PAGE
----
New Study Highlights Poor Results of Intermittent Fasting for Weight Loss

In a new study published in August 2023 in the Annals of Internal Medicine, the effectiveness of intermittent fasting versus calorie reduction was analyzed over a 12-month period. The study yielded disappointing results for intermittent fasting, particularly in comparison to traditional calorie reduction. Additionally, a New York Times article discussing the study highlighted the underwhelming outcomes and pointed out potential concerns. This article aims to explore the findings of the study and the analysis provided by the New York Times.

Study Results

The study, published in the Annals of Internal Medicine, aimed to compare the efficacy of intermittent fasting and calorie reduction for weight loss over a year. The results were strikingly poor for intermittent fasting, with participants only achieving a modest weight loss of 10 lbs. in 12 months. In contrast, the group following traditional calorie reduction achieved a weight loss of 13 lbs. This disparity suggests that intermittent fasting may not be as effective as previously believed.

Furthermore, the study revealed that the weight loss experienced through intermittent fasting primarily consisted of lean mass rather than body fat. This finding raises concerns about potential muscle loss associated with this form of fasting. Losing muscle mass can be detrimental to overall health and may hinder long-term weight management efforts.

New York Times Analysis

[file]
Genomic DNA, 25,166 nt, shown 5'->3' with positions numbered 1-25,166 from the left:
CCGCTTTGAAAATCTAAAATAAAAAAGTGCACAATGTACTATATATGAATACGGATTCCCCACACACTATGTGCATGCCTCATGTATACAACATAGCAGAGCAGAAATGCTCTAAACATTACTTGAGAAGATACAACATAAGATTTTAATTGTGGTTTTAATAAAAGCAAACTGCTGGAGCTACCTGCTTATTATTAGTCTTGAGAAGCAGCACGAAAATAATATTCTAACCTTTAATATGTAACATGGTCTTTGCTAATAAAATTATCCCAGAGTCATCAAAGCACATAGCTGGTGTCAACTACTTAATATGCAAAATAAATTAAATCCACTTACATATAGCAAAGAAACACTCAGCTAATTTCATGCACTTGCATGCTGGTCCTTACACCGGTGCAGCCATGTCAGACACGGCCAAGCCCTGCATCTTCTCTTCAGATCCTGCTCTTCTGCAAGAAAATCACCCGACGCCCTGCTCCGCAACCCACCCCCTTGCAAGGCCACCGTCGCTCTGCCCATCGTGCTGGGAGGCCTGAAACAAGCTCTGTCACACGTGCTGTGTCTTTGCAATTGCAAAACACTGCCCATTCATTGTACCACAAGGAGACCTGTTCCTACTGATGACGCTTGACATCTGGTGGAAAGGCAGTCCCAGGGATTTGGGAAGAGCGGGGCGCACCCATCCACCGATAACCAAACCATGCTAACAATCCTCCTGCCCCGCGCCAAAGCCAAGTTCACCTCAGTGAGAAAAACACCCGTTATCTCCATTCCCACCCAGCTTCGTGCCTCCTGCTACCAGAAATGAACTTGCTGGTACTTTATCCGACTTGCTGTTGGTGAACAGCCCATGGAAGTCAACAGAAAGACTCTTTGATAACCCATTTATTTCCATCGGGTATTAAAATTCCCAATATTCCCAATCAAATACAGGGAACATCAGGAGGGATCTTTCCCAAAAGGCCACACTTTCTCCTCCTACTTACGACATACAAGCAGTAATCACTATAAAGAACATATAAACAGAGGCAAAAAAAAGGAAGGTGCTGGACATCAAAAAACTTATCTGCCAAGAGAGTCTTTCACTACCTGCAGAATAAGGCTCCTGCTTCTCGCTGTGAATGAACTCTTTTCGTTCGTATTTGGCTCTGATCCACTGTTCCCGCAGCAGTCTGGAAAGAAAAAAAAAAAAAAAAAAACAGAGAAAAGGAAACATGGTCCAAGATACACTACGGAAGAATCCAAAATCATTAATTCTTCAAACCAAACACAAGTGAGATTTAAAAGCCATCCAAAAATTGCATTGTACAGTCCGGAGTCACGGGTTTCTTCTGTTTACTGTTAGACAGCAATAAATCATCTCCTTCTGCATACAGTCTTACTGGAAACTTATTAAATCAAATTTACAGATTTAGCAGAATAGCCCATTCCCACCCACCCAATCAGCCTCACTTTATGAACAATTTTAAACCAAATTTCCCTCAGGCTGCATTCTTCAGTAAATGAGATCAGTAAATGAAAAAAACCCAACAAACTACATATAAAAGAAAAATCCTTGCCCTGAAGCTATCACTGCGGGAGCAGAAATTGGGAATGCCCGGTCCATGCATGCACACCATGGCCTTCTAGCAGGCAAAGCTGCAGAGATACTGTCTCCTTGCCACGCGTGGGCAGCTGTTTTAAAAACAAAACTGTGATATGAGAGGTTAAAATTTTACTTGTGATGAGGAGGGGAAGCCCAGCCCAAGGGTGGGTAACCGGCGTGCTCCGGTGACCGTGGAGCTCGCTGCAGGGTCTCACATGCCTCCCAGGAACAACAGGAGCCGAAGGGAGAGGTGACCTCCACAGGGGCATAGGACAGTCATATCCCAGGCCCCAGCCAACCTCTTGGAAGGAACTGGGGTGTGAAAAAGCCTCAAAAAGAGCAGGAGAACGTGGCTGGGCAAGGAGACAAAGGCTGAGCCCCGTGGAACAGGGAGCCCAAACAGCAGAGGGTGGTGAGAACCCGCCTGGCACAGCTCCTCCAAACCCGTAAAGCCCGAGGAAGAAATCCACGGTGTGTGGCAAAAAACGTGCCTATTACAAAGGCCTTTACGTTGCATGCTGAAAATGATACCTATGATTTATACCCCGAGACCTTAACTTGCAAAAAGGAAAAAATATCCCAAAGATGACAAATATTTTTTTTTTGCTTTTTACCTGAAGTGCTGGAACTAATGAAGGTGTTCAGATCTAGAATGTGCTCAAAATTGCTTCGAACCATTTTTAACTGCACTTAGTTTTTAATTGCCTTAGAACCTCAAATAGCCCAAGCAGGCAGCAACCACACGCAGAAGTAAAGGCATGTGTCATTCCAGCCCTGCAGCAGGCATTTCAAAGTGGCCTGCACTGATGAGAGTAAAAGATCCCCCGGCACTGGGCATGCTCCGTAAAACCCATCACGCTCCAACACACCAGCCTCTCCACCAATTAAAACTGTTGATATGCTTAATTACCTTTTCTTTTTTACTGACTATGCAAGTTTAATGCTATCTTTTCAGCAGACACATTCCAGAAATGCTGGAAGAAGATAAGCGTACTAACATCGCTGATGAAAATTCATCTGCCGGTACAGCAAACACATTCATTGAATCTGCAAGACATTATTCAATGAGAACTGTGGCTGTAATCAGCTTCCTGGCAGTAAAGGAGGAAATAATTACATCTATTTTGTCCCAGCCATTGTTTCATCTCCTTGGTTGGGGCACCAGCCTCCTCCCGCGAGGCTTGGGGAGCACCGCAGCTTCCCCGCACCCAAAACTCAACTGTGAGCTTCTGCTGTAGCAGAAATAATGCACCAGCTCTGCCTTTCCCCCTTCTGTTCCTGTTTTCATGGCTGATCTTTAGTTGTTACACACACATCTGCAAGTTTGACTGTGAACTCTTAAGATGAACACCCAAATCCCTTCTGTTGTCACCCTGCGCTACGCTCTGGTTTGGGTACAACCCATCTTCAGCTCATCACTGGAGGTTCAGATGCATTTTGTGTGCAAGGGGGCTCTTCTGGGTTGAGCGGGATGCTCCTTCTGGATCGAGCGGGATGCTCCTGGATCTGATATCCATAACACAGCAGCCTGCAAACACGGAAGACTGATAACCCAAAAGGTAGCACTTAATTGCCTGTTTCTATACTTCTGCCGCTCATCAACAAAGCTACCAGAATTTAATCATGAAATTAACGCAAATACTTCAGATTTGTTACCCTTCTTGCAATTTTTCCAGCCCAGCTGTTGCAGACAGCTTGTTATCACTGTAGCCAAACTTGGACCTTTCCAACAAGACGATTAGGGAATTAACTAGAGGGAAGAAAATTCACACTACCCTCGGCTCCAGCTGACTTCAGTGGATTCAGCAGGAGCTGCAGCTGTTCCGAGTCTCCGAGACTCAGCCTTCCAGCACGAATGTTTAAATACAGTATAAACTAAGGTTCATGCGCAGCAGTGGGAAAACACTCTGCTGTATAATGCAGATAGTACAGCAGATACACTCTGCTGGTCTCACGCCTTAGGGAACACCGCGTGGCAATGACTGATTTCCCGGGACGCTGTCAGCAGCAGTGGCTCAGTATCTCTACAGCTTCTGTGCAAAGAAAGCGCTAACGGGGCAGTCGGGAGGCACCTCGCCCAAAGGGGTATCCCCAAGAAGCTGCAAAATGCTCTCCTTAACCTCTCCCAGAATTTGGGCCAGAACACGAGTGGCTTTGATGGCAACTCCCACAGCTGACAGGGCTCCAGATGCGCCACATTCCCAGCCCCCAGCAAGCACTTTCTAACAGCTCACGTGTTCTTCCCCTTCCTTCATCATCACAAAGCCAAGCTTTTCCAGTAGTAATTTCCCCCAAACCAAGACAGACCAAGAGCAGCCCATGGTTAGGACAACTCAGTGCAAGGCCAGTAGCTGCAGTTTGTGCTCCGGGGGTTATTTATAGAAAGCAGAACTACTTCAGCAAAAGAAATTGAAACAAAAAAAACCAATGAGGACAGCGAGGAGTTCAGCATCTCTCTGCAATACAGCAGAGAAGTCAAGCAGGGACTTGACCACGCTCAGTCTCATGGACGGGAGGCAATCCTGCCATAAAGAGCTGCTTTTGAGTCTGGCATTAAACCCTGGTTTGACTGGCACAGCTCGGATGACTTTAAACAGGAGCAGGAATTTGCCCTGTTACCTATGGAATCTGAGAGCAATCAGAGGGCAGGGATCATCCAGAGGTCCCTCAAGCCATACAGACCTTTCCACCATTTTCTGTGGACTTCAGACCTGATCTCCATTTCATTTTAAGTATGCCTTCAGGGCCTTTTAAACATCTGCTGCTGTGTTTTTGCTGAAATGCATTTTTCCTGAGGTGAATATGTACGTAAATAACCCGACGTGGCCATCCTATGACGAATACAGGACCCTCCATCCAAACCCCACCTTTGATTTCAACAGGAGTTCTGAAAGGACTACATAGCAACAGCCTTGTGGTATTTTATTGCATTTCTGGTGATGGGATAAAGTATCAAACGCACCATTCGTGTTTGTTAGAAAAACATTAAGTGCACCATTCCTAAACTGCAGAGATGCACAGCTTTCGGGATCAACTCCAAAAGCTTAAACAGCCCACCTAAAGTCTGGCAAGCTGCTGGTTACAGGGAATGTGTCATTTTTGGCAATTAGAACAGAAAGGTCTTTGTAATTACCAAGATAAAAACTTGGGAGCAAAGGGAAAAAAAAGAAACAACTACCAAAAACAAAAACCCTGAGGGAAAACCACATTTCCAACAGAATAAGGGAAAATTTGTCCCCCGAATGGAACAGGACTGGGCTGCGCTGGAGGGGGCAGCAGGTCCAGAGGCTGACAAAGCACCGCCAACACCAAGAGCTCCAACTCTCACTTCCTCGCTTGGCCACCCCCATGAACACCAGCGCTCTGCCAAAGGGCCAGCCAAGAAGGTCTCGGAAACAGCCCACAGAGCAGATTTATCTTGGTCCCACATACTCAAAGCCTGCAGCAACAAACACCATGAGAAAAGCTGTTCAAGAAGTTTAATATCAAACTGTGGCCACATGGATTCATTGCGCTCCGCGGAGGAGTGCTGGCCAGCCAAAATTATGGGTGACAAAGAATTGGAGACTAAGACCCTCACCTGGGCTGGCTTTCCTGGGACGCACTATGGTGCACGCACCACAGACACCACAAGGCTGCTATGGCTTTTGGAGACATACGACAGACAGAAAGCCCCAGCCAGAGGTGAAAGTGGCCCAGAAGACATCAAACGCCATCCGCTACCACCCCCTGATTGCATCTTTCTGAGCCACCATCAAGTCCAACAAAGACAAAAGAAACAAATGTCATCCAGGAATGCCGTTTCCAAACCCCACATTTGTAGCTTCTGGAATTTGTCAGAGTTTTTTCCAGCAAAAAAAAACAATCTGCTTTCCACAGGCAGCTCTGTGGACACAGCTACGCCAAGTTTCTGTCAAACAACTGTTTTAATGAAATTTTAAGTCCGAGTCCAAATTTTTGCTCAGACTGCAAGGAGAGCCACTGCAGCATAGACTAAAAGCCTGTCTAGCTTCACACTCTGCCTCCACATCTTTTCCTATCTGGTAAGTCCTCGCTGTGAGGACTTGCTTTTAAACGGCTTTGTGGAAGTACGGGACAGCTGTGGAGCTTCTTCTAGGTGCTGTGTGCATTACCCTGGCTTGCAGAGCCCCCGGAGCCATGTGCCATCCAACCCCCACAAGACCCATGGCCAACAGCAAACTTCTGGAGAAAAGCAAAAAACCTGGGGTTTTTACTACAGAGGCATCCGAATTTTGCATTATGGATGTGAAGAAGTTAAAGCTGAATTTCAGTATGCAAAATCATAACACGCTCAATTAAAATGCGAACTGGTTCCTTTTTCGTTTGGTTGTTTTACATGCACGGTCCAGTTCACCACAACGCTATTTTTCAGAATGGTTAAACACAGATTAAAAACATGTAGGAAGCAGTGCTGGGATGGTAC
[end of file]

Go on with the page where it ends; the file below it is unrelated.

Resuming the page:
The New York Times article published alongside the study emphasized the disappointing results of the research. The piece shed light on the popularity of intermittent fasting, particularly the 16:8 diet, which involves fasting for 16 hours daily and consuming all meals within an 8-hour window. Many individuals, influenced by best-selling diet books and celebrity endorsements, have embraced this approach.

However, the new study found that participants assigned to the 16:8 diet experienced minimal benefits. Over the three-month duration of the study, they only achieved a marginal weight loss of two to three and a half pounds, slightly more than the control group. Most concerning was the fact that the weight loss was largely attributable to the loss of lean mass, including muscle.

Implications and Considerations

The findings of this study have important implications for individuals considering intermittent fasting as a weight loss strategy. While it may have gained popularity, the evidence suggests that this approach may not be as effective as anticipated. Furthermore, the potential loss of muscle mass raises concerns about the overall health impact of this dieting method.